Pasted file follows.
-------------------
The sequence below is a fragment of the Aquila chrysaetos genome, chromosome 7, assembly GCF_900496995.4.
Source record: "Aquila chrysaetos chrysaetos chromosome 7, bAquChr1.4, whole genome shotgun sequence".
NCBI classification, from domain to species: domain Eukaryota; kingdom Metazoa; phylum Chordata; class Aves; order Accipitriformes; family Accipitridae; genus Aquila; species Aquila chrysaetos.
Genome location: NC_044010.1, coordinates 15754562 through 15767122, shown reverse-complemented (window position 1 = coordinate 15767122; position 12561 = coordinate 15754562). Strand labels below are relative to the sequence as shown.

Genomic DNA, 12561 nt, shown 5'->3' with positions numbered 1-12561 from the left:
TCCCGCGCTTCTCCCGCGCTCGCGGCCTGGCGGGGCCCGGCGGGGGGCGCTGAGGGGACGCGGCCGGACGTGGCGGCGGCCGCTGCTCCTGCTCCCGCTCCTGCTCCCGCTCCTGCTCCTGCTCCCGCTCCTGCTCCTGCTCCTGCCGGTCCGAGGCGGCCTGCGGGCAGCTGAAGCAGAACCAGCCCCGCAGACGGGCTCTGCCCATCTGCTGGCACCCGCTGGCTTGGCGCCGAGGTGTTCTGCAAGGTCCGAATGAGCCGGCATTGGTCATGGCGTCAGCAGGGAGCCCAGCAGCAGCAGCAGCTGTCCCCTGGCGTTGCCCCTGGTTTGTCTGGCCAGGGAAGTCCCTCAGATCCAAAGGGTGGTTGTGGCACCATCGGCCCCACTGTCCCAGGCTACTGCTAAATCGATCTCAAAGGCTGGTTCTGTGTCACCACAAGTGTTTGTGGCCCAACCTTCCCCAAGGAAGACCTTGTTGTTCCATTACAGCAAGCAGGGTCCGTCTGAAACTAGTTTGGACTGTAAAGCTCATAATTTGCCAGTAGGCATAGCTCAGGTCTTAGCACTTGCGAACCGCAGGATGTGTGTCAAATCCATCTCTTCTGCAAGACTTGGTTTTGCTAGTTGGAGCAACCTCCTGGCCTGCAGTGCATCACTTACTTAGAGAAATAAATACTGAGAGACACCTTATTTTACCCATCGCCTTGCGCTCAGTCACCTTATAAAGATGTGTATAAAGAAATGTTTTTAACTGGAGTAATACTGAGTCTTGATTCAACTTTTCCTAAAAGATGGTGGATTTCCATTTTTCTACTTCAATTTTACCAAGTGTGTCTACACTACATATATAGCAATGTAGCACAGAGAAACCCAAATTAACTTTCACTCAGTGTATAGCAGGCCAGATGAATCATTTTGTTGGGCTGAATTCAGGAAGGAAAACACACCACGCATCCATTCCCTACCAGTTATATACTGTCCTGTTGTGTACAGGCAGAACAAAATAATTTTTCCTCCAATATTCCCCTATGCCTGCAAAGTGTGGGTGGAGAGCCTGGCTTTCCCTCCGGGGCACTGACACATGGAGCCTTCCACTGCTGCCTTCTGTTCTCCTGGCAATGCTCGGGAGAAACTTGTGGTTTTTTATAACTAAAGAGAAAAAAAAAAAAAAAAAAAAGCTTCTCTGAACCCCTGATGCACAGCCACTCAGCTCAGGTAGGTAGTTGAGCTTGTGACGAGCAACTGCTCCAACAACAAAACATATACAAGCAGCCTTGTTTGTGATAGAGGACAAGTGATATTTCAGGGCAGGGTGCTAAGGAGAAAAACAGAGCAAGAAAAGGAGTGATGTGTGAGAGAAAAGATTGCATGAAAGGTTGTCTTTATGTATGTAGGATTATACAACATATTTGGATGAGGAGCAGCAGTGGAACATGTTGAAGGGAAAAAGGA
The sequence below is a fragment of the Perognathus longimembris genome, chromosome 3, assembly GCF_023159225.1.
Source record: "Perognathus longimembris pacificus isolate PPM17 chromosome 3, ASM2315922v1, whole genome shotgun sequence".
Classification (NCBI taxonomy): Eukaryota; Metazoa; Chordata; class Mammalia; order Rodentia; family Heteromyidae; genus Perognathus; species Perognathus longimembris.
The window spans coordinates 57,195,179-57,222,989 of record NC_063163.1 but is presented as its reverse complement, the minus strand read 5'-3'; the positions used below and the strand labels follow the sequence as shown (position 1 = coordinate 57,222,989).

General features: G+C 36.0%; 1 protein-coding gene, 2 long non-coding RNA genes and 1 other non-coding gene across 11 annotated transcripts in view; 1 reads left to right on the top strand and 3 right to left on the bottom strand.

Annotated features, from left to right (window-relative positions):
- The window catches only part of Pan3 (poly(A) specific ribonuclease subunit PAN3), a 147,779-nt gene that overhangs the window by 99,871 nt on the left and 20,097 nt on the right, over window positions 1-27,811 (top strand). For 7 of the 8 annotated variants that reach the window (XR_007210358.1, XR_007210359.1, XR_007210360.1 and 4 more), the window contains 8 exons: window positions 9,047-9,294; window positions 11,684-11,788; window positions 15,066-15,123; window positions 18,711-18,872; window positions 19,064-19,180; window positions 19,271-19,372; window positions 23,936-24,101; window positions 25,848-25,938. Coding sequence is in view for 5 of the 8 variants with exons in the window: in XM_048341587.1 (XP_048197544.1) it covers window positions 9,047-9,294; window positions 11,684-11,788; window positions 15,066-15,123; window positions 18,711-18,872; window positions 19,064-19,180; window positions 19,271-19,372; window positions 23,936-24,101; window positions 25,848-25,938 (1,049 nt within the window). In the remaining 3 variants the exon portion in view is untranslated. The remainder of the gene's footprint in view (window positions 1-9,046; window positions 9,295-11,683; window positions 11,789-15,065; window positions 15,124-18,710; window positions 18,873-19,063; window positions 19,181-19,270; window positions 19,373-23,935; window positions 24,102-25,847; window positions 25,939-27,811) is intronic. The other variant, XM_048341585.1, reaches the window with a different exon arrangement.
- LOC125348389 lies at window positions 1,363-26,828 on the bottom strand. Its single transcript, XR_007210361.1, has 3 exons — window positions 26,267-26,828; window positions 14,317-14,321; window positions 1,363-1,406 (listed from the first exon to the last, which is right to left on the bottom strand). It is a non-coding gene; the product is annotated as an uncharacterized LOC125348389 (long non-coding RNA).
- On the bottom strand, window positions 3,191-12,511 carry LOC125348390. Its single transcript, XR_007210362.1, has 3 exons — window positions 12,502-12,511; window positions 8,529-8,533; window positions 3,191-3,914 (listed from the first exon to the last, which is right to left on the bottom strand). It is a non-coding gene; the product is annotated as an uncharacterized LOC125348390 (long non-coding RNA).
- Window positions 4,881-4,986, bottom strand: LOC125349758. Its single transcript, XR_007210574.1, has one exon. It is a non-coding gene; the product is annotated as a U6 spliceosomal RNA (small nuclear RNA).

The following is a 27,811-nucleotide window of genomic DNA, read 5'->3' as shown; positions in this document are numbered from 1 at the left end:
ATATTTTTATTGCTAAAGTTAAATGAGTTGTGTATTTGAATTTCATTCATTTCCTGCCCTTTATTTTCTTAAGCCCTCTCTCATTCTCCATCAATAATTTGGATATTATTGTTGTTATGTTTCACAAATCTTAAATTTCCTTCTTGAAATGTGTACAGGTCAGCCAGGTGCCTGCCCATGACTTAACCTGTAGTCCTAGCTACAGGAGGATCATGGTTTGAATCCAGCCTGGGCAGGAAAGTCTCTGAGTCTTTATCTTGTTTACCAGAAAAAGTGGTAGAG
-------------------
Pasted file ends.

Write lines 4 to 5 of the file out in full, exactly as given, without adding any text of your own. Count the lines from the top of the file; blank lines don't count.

Genome location: NC_044010.1, coordinates 15754562 through 15767122, shown reverse-complemented (window position 1 = coordinate 15767122; position 12561 = coordinate 15754562). Strand labels below are relative to the sequence as shown.

Genomic DNA, 12561 nt, shown 5'->3' with positions numbered 1-12561 from the left: